Claims about forced labour spark probe at Swarovski

SWAROVSKI, the crystals company, has been accused of profiting from the forced labour of teenage girls living in Austrian care homes in the Sixties.

The Austrian firm, whose products are popular with celebrities ranging from David Beckham to Paris Hilton and Jennifer Lopez to Nicole Kidman, has ordered an urgent, independent inquiry after the allegations ­surfaced in news reports this week.

It has been claimed that youngsters at the now notorious St Martin state-run care home near Swarovski’s plant at Schwaz were paid “next to nothing” for piece work on crystals, which are used in jewellery, fashion accessories and clothing.

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One girl – now aged 61 and identified as Johanna P in a ­report in the Austrian daily Kurier – claimed: “I was given a box with lots of little stones, tiny crystal stones. I had to lay the stones on pre-designed templates.

“We worked from seven or eight in the morning until five or six in the evening. It was ­assembly line work. I do not ­remember getting a penny for my work.”

St Martin homes housed many girls sent there by their parents because they were unmarried teenage mothers.

A former resident identified only as Hermine R said: “It was exploitation of these young mothers. It was made out to be good work but it was piece work.

“You would have expected youngsters like us to have been paid good money but it was all collected by the bosses who ran the place.

“This was exploitation of young girls who at 16 had become mothers and were assigned there by their parents or the state.”

The last names of both women were withheld due to Austrian privacy laws.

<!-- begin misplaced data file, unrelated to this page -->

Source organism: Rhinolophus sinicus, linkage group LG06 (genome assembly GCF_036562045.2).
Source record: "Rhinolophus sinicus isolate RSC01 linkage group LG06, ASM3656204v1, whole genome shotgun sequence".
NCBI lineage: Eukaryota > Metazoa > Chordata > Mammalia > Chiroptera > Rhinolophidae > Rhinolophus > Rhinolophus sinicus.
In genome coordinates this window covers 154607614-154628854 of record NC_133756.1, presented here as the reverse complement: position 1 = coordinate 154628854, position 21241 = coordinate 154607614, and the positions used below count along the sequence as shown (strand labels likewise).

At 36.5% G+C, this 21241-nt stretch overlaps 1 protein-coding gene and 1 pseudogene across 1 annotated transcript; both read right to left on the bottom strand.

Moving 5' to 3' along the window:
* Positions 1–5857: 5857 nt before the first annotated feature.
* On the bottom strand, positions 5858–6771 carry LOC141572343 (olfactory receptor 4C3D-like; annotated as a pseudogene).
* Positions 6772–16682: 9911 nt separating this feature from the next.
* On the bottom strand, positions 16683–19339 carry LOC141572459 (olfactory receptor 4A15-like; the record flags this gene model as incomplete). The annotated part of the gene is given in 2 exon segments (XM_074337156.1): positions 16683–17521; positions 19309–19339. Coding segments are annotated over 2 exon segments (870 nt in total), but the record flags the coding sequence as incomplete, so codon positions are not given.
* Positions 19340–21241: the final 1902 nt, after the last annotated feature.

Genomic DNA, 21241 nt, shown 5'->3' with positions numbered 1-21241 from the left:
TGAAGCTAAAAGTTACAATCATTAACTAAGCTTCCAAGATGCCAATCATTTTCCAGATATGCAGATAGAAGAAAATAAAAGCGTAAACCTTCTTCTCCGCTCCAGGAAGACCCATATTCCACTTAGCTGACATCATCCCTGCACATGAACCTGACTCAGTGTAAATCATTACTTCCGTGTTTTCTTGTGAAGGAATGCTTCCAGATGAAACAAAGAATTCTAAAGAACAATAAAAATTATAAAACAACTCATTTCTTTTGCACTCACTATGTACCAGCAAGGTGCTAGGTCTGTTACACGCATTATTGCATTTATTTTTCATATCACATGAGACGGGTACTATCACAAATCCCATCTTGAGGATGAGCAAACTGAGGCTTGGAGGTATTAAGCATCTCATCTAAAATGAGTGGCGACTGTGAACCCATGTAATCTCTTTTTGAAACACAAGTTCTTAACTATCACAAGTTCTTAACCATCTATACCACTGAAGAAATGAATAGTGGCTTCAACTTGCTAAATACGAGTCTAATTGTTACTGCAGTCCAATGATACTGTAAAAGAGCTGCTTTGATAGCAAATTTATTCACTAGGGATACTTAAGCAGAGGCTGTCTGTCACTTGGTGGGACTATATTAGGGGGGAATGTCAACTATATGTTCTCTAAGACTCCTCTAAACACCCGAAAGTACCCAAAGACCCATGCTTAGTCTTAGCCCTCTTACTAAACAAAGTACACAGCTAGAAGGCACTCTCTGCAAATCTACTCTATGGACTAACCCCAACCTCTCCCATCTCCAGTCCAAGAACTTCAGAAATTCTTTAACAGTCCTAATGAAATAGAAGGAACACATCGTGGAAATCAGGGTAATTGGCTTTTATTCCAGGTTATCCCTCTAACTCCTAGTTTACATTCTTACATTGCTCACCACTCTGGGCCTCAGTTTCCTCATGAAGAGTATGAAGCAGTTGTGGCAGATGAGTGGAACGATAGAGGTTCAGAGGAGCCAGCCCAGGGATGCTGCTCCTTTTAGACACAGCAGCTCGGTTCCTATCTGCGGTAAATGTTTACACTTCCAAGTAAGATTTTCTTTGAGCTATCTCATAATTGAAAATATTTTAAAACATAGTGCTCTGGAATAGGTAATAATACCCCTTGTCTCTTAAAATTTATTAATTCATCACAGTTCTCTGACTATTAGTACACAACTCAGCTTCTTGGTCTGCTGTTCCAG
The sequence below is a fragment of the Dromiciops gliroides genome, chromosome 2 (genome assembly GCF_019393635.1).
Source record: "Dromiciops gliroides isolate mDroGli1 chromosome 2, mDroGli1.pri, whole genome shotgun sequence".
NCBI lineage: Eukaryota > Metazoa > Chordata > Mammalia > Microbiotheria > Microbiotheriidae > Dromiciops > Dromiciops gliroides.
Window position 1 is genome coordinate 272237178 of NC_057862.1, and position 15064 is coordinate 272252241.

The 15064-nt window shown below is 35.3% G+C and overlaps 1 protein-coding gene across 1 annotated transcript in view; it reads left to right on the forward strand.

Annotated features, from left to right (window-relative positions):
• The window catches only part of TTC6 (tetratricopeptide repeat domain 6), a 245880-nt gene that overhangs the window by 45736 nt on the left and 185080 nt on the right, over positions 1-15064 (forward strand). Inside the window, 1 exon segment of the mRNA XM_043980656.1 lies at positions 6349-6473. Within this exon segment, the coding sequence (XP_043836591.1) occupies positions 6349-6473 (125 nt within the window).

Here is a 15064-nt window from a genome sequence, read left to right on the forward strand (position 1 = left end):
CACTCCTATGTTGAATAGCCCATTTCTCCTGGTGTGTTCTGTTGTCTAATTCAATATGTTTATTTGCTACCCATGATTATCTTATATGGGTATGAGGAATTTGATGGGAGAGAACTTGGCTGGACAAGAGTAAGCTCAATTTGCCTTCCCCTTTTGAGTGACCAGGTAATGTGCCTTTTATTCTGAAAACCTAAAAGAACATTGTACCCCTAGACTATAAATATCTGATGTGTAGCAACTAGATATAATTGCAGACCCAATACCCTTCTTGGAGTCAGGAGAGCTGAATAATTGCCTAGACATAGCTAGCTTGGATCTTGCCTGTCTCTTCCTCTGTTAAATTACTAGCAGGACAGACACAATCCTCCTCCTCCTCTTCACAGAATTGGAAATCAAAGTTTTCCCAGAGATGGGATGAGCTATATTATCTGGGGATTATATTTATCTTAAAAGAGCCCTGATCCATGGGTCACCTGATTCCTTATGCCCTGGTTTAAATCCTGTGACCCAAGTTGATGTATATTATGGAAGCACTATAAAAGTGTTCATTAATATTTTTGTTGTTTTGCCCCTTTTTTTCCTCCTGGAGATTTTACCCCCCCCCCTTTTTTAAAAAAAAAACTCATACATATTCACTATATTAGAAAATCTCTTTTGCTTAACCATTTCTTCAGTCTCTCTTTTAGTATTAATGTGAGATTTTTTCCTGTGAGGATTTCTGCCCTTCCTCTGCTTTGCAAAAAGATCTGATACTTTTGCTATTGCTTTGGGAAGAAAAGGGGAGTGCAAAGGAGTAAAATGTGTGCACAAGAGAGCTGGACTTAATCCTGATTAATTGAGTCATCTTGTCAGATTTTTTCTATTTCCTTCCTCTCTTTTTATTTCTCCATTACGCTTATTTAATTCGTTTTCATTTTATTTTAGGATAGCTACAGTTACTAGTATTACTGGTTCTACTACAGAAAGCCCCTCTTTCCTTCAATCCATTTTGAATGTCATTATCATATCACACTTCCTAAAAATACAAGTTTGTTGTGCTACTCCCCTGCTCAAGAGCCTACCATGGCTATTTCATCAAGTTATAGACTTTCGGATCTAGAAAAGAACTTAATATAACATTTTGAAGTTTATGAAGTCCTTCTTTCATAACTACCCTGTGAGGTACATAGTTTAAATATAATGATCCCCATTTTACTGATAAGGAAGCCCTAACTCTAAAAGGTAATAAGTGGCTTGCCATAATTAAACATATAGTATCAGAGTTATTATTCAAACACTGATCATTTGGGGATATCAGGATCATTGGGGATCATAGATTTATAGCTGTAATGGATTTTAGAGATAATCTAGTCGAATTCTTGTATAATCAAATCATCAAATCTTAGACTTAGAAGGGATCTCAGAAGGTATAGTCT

The reports stated that between 20 and 25 “nimble ­fingered” girls were employed on the Swarovski assembly line out of the factory and that most of the work for the girls aged ­between 15 and 18 was setting crystals on to straps.

St Martin’s earned notoriety because of its strict regime and the fact that the only “crime” most of its inhabitants had committed was falling pregnant in a strict part of Catholic Austria.

Following the report on Tuesday it emerged that two other Austrian companies – a jam maker called Darbo and a lightbulb manufacturer – also took advantage of the cheap labour, which was arranged though the offices of the local authority before a stop was put to it entirely.

Swaroski spokesman Markus Langes-Swarovski said an independent historian would be appointed to probe the claims. He said: “This has made me very concerned. I know nothing of such charges in connection with Swarovski thus far.

“An independent historian will be entrusted with the search for the facts.”

Swarovski is admired by ­lovers of bling. Former England footballer David Beckham has necklaces, earrings, watches decorated with Swarovski crystals and an MP3 player which is encrusted with 12,000 of them.

Paris Hilton’s cell phone is decked out in Swarovski crystals, while Nicole Kidman appeared at the 2008 Academy Awards wearing a necklace sporting diamonds and Swarovski stones. Jennifer Lopez is so fond of the brand, her white gold wedding ring features its crystals. Katie Price even has a tiara, piano and TV covered in Swarovski.